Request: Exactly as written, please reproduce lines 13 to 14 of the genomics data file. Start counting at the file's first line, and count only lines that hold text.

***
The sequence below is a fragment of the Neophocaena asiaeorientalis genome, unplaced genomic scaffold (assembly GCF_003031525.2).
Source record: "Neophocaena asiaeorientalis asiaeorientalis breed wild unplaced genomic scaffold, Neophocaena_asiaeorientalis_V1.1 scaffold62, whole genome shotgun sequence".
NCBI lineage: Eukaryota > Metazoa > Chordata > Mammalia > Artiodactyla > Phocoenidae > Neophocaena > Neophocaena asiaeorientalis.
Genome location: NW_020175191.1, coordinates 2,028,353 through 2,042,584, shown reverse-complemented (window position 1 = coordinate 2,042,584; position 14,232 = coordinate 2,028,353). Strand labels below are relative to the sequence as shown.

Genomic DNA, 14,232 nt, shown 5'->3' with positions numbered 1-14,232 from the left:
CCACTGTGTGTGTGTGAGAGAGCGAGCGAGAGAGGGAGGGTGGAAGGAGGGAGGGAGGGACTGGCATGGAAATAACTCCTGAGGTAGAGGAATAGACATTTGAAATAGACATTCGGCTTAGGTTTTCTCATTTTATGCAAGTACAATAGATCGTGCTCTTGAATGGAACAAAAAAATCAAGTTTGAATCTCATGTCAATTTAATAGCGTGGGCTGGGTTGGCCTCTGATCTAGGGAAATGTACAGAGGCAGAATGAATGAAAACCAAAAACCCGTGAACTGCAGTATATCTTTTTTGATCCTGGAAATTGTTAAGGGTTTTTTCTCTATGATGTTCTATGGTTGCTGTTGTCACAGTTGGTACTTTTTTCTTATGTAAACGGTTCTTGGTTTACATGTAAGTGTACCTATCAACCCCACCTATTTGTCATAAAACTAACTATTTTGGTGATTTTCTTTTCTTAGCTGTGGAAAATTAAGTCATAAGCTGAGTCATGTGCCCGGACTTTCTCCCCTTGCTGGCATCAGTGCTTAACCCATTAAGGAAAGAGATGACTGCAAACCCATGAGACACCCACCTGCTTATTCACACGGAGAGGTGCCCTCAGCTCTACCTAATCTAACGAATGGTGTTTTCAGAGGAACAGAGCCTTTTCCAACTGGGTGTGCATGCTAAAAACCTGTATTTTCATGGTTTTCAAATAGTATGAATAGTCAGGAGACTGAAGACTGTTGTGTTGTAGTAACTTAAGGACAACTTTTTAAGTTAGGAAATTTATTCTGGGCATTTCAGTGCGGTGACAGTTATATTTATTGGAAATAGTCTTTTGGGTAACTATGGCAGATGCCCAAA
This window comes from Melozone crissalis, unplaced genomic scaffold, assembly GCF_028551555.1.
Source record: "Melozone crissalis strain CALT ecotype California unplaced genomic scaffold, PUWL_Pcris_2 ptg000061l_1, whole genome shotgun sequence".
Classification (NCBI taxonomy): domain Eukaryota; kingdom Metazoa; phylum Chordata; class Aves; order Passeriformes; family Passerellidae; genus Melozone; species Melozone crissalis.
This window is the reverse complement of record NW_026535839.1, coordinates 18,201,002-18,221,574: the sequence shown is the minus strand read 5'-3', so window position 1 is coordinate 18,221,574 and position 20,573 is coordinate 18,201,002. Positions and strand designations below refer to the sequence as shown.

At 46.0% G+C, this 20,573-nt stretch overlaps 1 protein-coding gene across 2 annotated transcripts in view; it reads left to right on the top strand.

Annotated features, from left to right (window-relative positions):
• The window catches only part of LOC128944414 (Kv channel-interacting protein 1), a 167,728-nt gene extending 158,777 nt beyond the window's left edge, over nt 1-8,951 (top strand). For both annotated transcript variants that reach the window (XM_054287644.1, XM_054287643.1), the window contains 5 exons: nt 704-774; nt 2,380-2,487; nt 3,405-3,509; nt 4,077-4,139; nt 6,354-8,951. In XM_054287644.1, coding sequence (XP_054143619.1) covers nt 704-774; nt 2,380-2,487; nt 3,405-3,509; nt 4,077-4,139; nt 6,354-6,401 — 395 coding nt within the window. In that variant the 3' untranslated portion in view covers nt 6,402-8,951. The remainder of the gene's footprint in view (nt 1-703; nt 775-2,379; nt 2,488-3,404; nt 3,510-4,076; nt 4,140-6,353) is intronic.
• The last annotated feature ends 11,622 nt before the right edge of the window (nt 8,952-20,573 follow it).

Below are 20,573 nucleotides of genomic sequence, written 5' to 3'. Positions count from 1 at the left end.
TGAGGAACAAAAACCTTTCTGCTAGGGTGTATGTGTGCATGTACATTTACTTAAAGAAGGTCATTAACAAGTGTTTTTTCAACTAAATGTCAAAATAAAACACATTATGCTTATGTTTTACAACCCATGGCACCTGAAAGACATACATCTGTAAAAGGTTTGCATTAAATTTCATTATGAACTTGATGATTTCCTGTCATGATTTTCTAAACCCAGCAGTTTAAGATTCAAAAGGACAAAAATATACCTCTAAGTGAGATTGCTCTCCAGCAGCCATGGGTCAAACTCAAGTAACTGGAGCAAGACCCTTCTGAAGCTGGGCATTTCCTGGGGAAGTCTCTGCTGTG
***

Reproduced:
• The window catches only part of LOC128944414 (Kv channel-interacting protein 1), a 167,728-nt gene extending 158,777 nt beyond the window's left edge, over nt 1-8,951 (top strand). For both annotated transcript variants that reach the window (XM_054287644.1, XM_054287643.1), the window contains 5 exons: nt 704-774; nt 2,380-2,487; nt 3,405-3,509; nt 4,077-4,139; nt 6,354-8,951. In XM_054287644.1, coding sequence (XP_054143619.1) covers nt 704-774; nt 2,380-2,487; nt 3,405-3,509; nt 4,077-4,139; nt 6,354-6,401 — 395 coding nt within the window. In that variant the 3' untranslated portion in view covers nt 6,402-8,951. The remainder of the gene's footprint in view (nt 1-703; nt 775-2,379; nt 2,488-3,404; nt 3,510-4,076; nt 4,140-6,353) is intronic.
• The last annotated feature ends 11,622 nt before the right edge of the window (nt 8,952-20,573 follow it).